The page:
I sometimes hear the argument that certain kinds of products can’t be branded—they are commodities, highly-priced competitive and no different from one to the other. But unless the product is sold in a true commodities marketplace, like a bidding exchange, there is room for a brand to create an edge. In fact, the brand may be the entire difference between one version of the product and another.
Case in point: GEICO. Yes, the brand fronted for 20 years now by a gecko lizard is operating in a commodity environment, at least that’s been their strategy for more than two decades. They recognized then that auto insurance was essentially the same. You get a certain amount of coverage for a certain amount of premium. They offered a lower price and ease of service promise summed up by the infamous tagline burned into the brains of all Americans, “15 minutes could save you 15 percent or more on your car insurance.”
Don’t believe GEICO is using a commodity strategy? Then wherein their principal advertising messages do they ever make a claim that their insurance is better? They don’t. Sure, they’ve occasionally talked about their claims service also being easy to navigate. But they don’t tout mobile apps, or safe-driving discounts, or accident forgiveness. They simply say, in a multitude of creative and entertaining ways, that for just a few minutes of your time, they can save you money on car insurance. GEICO is a very strong brand operating with a commodity mentality for their product.
Remember “generic” products? These once took the bottom shelf of many a supermarket aisle and offered food basics like rice or sugar or macaroni, often in black and white packages that merely stated what was inside them. They were unbranded, the cheapest option available—the commodity of the category—and guess what? They didn’t sell. People were unsure of the quality of its origins, but most of all, they had a branded option that they trusted more, despite (or maybe because of) its higher price.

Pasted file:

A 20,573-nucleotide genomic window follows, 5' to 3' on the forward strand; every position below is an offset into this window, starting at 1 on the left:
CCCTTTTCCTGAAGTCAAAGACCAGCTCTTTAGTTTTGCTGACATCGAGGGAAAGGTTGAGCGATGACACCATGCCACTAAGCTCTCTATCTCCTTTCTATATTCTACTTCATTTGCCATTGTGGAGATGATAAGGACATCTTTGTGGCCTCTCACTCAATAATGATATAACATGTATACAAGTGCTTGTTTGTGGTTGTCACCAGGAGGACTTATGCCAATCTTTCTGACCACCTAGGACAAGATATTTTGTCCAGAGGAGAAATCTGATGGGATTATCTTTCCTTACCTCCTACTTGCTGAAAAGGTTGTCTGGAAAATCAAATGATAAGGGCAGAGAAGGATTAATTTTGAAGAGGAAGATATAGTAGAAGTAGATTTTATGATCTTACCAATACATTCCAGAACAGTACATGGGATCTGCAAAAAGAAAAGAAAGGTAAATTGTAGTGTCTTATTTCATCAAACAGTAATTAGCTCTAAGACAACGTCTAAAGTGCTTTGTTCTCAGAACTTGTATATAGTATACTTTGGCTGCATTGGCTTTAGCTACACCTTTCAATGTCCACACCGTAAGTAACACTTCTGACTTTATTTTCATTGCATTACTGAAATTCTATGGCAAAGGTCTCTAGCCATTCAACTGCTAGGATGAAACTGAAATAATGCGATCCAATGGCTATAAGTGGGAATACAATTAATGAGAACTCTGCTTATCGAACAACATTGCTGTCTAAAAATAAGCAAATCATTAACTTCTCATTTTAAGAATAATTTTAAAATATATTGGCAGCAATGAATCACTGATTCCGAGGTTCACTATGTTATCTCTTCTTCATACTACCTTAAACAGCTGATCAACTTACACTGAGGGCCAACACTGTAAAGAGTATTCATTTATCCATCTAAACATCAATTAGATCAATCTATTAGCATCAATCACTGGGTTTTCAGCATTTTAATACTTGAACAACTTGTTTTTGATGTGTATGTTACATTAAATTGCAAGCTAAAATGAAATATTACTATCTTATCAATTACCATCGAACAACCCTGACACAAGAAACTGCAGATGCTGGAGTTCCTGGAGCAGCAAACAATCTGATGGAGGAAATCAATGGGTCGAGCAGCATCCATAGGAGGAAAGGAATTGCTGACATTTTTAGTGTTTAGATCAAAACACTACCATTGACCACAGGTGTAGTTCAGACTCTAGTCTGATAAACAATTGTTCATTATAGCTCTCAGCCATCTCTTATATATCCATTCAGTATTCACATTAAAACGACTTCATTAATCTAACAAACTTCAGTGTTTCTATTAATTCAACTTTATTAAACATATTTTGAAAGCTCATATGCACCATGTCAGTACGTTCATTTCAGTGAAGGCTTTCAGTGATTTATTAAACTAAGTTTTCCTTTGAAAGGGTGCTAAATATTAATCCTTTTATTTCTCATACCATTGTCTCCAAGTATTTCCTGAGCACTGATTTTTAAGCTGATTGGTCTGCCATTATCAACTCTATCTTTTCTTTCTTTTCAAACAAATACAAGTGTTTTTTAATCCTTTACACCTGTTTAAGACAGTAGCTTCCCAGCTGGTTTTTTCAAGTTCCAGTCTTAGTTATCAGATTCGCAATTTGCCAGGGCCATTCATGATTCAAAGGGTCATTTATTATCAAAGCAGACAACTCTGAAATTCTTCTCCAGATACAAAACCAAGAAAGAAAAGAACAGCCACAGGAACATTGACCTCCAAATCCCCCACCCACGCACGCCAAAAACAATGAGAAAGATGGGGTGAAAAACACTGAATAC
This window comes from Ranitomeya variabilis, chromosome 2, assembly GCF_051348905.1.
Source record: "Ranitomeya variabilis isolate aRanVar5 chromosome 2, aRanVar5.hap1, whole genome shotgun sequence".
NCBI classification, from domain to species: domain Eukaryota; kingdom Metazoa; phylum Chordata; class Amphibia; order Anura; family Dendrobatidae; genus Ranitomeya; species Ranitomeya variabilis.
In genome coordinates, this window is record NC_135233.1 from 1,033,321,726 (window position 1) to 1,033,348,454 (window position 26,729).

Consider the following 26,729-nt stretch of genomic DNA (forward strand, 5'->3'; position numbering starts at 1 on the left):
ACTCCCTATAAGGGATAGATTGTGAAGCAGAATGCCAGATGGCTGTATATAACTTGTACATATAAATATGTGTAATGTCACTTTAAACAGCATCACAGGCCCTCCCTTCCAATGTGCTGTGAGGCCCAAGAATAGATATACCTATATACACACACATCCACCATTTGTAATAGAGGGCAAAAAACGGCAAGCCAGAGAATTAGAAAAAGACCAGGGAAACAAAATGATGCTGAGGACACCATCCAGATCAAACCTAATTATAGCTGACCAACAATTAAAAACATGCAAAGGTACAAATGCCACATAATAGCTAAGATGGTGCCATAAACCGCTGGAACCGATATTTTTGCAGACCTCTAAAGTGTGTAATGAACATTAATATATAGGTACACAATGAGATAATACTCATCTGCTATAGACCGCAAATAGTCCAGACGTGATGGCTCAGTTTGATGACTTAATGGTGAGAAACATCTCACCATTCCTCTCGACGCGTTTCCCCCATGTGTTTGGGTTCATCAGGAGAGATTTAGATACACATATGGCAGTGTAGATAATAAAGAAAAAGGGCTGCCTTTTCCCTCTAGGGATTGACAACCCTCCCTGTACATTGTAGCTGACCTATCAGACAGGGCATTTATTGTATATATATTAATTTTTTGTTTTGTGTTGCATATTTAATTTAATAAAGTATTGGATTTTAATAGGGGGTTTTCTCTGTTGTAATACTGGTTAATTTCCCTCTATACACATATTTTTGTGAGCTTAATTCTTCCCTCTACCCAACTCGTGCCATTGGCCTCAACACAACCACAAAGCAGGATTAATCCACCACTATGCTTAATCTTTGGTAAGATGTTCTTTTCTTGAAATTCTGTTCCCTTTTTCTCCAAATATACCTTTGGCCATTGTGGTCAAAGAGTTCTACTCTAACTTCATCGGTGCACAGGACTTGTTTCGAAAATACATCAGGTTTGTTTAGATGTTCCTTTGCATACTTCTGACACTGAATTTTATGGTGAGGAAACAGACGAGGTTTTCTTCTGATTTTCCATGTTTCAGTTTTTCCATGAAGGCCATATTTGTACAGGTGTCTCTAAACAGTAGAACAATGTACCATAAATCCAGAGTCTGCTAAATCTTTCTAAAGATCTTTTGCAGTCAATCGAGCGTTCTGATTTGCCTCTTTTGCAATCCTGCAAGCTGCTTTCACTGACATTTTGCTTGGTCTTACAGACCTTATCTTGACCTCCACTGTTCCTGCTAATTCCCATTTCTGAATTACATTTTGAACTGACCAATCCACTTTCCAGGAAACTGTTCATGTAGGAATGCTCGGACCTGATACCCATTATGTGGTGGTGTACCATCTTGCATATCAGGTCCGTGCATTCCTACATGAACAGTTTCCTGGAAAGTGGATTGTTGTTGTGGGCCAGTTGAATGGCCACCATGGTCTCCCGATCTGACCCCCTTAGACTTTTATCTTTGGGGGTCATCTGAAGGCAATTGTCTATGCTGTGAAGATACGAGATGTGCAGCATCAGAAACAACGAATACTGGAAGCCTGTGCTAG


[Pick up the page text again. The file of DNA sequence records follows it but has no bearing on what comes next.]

Today, every supermarket chain of any size has developed at least one in-house brand, for example, Kirkland Signature by Costco. Brands like Kirkland still stake out the value-price rung of the ladder, but they have invested in professional package design and include messaging touting their quality. The world’s largest supermarket chain, Kroger, has 16 house brands, such as Home Chef and Simple Truth, its natural and organics product line.
The supermarket industry has realized that even the lowest-priced options require a well-thought-out brand. These brands don’t have the marketing power or distribution of established national brands, but what they lack in million-dollar marketing budgets they can make up for with free access to their own shelf space.
So for products where there is highly competitive pricing, breaking the tie between your product and a competitor’s may come down to perceptions of the two brands and nothing else. Even if the products and the price are identical, there will still be perceptions of who has the best service, which has more reliable delivery, or friendlier staff, or which one can save you 15 percent or more on your car insurance in just 15 minutes.
David Taylor is president of Lancaster-based Taylor Brand Group, which specializes in brand development and marketing technology. Contact him via www.taylorbrandgroup.com.